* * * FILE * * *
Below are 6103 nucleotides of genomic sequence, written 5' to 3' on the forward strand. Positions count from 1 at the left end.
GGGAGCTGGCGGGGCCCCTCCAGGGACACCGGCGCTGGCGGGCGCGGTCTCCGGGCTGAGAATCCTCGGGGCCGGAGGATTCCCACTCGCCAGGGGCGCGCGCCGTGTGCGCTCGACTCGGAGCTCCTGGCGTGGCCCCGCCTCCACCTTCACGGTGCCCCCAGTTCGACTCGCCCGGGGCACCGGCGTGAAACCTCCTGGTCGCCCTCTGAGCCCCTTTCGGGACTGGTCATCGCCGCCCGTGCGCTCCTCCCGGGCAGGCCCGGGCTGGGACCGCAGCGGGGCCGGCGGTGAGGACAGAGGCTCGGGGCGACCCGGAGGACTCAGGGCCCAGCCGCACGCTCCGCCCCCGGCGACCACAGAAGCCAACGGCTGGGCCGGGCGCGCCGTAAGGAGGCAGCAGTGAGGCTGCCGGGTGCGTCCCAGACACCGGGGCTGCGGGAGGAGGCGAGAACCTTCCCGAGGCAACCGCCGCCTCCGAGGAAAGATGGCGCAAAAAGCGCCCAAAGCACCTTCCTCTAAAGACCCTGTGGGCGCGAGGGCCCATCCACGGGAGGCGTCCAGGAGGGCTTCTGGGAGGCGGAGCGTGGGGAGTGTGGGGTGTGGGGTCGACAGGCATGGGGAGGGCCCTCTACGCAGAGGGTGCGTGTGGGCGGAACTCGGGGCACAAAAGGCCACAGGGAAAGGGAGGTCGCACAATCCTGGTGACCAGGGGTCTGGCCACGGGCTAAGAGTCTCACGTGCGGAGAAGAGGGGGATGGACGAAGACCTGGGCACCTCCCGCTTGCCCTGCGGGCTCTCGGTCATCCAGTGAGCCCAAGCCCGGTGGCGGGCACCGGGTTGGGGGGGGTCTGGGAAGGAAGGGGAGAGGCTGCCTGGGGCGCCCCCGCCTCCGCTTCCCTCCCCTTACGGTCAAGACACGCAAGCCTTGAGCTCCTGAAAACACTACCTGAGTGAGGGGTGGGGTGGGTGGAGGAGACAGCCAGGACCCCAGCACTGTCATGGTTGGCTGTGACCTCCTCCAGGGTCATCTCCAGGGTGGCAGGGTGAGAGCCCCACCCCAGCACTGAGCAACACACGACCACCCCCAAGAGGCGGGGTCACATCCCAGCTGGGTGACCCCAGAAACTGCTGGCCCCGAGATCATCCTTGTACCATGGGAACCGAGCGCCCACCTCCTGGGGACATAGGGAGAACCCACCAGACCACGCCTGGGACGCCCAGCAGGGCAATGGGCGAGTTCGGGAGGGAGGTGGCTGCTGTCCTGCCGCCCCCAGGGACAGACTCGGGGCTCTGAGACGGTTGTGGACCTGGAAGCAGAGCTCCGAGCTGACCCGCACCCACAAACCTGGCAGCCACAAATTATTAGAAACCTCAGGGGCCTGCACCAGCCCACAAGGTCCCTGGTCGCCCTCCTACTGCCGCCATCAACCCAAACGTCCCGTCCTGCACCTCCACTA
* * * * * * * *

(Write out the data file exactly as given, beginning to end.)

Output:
Below are 6103 nucleotides of genomic sequence, written 5' to 3' on the forward strand. Positions count from 1 at the left end.
GGGAGCTGGCGGGGCCCCTCCAGGGACACCGGCGCTGGCGGGCGCGGTCTCCGGGCTGAGAATCCTCGGGGCCGGAGGATTCCCACTCGCCAGGGGCGCGCGCCGTGTGCGCTCGACTCGGAGCTCCTGGCGTGGCCCCGCCTCCACCTTCACGGTGCCCCCAGTTCGACTCGCCCGGGGCACCGGCGTGAAACCTCCTGGTCGCCCTCTGAGCCCCTTTCGGGACTGGTCATCGCCGCCCGTGCGCTCCTCCCGGGCAGGCCCGGGCTGGGACCGCAGCGGGGCCGGCGGTGAGGACAGAGGCTCGGGGCGACCCGGAGGACTCAGGGCCCAGCCGCACGCTCCGCCCCCGGCGACCACAGAAGCCAACGGCTGGGCCGGGCGCGCCGTAAGGAGGCAGCAGTGAGGCTGCCGGGTGCGTCCCAGACACCGGGGCTGCGGGAGGAGGCGAGAACCTTCCCGAGGCAACCGCCGCCTCCGAGGAAAGATGGCGCAAAAAGCGCCCAAAGCACCTTCCTCTAAAGACCCTGTGGGCGCGAGGGCCCATCCACGGGAGGCGTCCAGGAGGGCTTCTGGGAGGCGGAGCGTGGGGAGTGTGGGGTGTGGGGTCGACAGGCATGGGGAGGGCCCTCTACGCAGAGGGTGCGTGTGGGCGGAACTCGGGGCACAAAAGGCCACAGGGAAAGGGAGGTCGCACAATCCTGGTGACCAGGGGTCTGGCCACGGGCTAAGAGTCTCACGTGCGGAGAAGAGGGGGATGGACGAAGACCTGGGCACCTCCCGCTTGCCCTGCGGGCTCTCGGTCATCCAGTGAGCCCAAGCCCGGTGGCGGGCACCGGGTTGGGGGGGGTCTGGGAAGGAAGGGGAGAGGCTGCCTGGGGCGCCCCCGCCTCCGCTTCCCTCCCCTTACGGTCAAGACACGCAAGCCTTGAGCTCCTGAAAACACTACCTGAGTGAGGGGTGGGGTGGGTGGAGGAGACAGCCAGGACCCCAGCACTGTCATGGTTGGCTGTGACCTCCTCCAGGGTCATCTCCAGGGTGGCAGGGTGAGAGCCCCACCCCAGCACTGAGCAACACACGACCACCCCCAAGAGGCGGGGTCACATCCCAGCTGGGTGACCCCAGAAACTGCTGGCCCCGAGATCATCCTTGTACCATGGGAACCGAGCGCCCACCTCCTGGGGACATAGGGAGAACCCACCAGACCACGCCTGGGACGCCCAGCAGGGCAATGGGCGAGTTCGGGAGGGAGGTGGCTGCTGTCCTGCCGCCCCCAGGGACAGACTCGGGGCTCTGAGACGGTTGTGGACCTGGAAGCAGAGCTCCGAGCTGACCCGCACCCACAAACCTGGCAGCCACAAATTATTAGAAACCTCAGGGGCCTGCACCAGCCCACAAGGTCCCTGGTCGCCCTCCTACTGCCGCCATCAACCCAAACGTCCCGTCCTGCACCTCCACTA